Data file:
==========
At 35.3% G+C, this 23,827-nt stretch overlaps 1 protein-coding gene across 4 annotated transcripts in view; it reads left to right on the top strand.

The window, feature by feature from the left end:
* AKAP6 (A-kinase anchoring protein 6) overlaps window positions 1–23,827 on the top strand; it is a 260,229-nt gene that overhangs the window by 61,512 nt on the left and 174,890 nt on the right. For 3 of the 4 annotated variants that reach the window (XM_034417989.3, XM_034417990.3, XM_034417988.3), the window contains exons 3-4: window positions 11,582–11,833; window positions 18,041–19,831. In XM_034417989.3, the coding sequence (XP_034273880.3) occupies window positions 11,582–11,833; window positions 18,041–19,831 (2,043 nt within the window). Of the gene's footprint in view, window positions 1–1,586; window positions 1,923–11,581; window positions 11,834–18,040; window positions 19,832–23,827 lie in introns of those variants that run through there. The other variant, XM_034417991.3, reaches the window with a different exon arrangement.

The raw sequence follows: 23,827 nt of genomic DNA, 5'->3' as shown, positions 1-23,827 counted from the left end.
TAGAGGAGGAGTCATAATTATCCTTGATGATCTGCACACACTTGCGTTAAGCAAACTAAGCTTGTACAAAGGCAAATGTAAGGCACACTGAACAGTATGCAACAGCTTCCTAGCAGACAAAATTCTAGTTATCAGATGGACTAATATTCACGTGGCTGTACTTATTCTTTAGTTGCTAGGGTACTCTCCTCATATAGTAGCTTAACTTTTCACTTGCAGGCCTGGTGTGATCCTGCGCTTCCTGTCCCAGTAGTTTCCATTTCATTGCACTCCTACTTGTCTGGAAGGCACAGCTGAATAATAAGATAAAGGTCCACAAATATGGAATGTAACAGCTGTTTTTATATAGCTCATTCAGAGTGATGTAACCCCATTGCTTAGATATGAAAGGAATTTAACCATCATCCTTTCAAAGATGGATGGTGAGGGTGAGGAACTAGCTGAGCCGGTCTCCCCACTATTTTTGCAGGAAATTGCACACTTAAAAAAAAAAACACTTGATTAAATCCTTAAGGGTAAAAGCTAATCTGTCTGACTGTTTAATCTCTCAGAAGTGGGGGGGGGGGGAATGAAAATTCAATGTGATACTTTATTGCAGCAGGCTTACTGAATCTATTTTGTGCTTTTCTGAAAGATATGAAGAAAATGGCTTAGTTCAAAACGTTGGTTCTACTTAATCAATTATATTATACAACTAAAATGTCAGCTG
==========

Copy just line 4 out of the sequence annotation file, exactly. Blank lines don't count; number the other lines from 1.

The raw sequence follows: 23,827 nt of genomic DNA, 5'->3' as shown, positions 1-23,827 counted from the left end.